ManipulationManipulation of variables is done in experiments to understand a theory better.In a survey, no manipulation of variables is needed.
ExpenseExperiments can be costly.Surveys do not cost much money.
EquipmentAn experiment needs different types of equipment as it is scientific research.Surveys do not need different equipment; they only need a few basic things to collect information.
GoalThe goal of experiments is to test and assess theories.Surveys aim to find a general verdict by studying the data.

What is Experiment?

The word “experiment” originated from the Latin word “experior”. It means “to attempt” or “to experience”. An experiment is a test that attempts to discover something or examine the efficacy and potency of a theory. Most experiments are done in a laboratory by scientists.

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An experiment is done when a speculation or hypothesis goes under a test to prove its credibility. For example, if we take up the theory that states trees have lives, we must perform tests that prove the theory to be true.

To prove this, we might need to adjust the variables for a successful result.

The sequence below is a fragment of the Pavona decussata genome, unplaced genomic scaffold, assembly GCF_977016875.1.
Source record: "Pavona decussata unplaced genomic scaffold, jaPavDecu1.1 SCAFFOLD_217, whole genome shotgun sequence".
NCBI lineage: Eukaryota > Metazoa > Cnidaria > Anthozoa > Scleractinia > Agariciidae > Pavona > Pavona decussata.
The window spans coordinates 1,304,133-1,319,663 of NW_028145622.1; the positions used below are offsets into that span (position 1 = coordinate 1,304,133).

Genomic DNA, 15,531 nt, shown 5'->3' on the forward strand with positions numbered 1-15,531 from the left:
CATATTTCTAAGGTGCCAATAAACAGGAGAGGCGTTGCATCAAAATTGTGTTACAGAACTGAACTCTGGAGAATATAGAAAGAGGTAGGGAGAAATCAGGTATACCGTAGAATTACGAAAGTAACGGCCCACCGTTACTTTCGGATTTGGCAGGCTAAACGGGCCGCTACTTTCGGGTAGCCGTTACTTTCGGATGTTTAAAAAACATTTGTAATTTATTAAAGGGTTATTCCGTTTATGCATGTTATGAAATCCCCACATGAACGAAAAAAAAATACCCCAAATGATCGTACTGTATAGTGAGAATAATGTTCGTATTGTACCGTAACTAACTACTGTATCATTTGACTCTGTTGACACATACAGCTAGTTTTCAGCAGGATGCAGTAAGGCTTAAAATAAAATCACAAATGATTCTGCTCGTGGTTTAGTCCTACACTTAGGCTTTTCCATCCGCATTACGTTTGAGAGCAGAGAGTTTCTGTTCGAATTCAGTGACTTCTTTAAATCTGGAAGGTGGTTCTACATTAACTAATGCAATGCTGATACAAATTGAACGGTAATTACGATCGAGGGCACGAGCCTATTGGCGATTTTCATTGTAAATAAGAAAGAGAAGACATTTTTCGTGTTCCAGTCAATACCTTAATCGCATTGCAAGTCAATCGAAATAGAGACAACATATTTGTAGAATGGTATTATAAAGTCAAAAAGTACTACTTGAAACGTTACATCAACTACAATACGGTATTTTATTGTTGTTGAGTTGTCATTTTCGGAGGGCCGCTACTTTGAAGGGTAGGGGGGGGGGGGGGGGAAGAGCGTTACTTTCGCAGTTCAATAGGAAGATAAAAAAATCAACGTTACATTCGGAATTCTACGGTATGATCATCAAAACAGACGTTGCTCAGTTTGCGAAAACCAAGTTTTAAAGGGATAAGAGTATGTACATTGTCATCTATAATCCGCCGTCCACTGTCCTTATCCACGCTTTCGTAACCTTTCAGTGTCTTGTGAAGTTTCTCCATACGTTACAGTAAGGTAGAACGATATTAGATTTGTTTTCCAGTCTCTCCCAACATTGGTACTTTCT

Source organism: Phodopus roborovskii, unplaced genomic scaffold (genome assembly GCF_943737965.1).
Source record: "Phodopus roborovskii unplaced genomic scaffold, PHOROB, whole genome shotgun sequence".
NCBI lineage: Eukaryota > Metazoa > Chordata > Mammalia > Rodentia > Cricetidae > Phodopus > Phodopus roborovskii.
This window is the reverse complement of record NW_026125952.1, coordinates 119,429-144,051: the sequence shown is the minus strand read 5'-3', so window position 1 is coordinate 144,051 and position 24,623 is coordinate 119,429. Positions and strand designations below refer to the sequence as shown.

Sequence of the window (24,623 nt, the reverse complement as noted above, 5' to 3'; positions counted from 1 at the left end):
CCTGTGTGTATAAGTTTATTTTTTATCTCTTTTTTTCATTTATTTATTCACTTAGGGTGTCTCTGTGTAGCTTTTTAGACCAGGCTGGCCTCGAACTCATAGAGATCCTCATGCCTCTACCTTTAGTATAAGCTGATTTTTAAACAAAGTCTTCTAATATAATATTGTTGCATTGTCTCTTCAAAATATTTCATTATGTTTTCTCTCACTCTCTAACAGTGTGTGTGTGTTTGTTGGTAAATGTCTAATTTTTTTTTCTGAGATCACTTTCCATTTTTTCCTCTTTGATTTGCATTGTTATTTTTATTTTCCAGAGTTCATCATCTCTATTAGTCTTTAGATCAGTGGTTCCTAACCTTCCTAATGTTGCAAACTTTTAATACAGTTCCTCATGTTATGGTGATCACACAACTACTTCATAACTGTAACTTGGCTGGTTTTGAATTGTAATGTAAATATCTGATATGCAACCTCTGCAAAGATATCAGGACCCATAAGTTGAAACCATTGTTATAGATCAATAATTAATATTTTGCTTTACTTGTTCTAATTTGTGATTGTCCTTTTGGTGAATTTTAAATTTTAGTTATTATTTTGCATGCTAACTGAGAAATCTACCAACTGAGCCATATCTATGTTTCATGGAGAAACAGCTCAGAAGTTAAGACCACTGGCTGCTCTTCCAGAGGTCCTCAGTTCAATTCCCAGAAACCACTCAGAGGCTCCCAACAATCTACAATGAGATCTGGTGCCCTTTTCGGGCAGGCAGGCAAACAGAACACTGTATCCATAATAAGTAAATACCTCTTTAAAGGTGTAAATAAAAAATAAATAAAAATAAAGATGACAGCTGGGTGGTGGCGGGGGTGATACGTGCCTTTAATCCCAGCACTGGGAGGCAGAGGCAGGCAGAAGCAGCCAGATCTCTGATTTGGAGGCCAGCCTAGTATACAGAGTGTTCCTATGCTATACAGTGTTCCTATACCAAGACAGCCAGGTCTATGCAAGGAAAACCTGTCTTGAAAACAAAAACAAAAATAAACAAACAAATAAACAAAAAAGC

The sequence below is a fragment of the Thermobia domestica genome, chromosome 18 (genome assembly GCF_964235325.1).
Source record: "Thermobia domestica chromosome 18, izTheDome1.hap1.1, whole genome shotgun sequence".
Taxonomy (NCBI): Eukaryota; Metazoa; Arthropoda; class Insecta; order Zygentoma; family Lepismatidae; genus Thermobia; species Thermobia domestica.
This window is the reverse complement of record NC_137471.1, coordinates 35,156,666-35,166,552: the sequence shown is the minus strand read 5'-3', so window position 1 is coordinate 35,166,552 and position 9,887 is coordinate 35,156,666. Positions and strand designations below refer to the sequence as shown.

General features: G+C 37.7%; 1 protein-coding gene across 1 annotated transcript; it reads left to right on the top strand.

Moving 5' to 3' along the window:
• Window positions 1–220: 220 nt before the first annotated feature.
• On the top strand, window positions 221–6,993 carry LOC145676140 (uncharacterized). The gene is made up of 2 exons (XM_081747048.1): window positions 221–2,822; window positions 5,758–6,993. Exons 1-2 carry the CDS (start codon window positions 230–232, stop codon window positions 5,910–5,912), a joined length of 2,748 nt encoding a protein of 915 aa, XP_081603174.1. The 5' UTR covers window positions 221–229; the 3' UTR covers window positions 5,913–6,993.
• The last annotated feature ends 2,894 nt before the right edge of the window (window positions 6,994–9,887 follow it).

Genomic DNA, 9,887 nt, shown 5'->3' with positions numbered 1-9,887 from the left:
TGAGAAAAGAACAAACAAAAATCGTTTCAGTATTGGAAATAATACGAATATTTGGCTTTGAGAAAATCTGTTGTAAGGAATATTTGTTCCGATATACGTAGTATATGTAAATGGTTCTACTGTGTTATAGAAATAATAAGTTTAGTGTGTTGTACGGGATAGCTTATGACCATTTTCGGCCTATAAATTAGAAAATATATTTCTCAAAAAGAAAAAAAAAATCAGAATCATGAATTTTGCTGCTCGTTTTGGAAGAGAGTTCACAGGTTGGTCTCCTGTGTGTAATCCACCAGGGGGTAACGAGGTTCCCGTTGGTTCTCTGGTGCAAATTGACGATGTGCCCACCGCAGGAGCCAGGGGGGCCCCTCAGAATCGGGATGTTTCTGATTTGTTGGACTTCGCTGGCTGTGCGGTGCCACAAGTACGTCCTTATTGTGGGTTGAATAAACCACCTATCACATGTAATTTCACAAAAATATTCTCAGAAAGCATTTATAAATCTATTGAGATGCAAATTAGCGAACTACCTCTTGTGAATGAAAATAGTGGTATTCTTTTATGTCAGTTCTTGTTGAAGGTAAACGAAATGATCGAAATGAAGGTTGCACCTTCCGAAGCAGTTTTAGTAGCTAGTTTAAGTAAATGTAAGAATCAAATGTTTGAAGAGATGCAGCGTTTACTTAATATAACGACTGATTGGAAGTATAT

In an experiment, the experimenter evaluates the functionality of a theory or speculation. To do the same, the experimenter manipulates different variables to see the nature and reaction of the experiment. Experiments are highly controlled research works.

To make a failed experiment successful, one needs to keep changing the variables and their amounts to determine the efficacy of a theory.

experiments 3

What is Survey?

As stated before, a survey is a procedure for collecting data. Survey means to look or “to see”, examining something already existing.

Surveys are mainly done for marketing research purposes, or they can also be used to understand people’s opinions and judgments towards a specific topic or issue. Many companies conduct surveys to understand their consumers and future customers and to be aware of their needs and demands.

Surveys are executed by taking interviews on a prepared questionnaire. By interviewing different people, a surveyor can decide and conclude what most people think or expect from a particular issue.

The survey is field research. The survey process is executed by a set of questions which allows the surveyor to understand people’s outlooks and viewpoints on a specific research topic.

Brands take surveys to understand what the people are looking for in a product and then build their marketing strategy and campaign.